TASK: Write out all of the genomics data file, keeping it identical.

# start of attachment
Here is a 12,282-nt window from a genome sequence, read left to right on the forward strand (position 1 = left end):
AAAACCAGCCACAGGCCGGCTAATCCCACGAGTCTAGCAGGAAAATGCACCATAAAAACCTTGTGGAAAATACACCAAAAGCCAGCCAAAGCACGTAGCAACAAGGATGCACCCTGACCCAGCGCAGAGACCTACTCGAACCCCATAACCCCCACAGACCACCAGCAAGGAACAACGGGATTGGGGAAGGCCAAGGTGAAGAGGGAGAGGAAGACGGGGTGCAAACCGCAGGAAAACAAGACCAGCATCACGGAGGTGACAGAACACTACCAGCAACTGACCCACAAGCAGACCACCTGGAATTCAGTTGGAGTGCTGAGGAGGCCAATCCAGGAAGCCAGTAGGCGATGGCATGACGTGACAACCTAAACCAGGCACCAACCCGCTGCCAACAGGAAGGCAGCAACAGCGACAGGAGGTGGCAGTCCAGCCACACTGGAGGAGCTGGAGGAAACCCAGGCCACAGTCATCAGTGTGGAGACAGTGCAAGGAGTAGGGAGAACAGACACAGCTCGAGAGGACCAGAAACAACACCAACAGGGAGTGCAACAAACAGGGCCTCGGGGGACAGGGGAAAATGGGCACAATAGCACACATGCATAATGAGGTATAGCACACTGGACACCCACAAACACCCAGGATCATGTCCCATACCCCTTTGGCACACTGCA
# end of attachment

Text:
Here is a 12,282-nt window from a genome sequence, read left to right on the forward strand (position 1 = left end):
AAAACCAGCCACAGGCCGGCTAATCCCACGAGTCTAGCAGGAAAATGCACCATAAAAACCTTGTGGAAAATACACCAAAAGCCAGCCAAAGCACGTAGCAACAAGGATGCACCCTGACCCAGCGCAGAGACCTACTCGAACCCCATAACCCCCACAGACCACCAGCAAGGAACAACGGGATTGGGGAAGGCCAAGGTGAAGAGGGAGAGGAAGACGGGGTGCAAACCGCAGGAAAACAAGACCAGCATCACGGAGGTGACAGAACACTACCAGCAACTGACCCACAAGCAGACCACCTGGAATTCAGTTGGAGTGCTGAGGAGGCCAATCCAGGAAGCCAGTAGGCGATGGCATGACGTGACAACCTAAACCAGGCACCAACCCGCTGCCAACAGGAAGGCAGCAACAGCGACAGGAGGTGGCAGTCCAGCCACACTGGAGGAGCTGGAGGAAACCCAGGCCACAGTCATCAGTGTGGAGACAGTGCAAGGAGTAGGGAGAACAGACACAGCTCGAGAGGACCAGAAACAACACCAACAGGGAGTGCAACAAACAGGGCCTCGGGGGACAGGGGAAAATGGGCACAATAGCACACATGCATAATGAGGTATAGCACACTGGACACCCACAAACACCCAGGATCATGTCCCATACCCCTTTGGCACACTGCA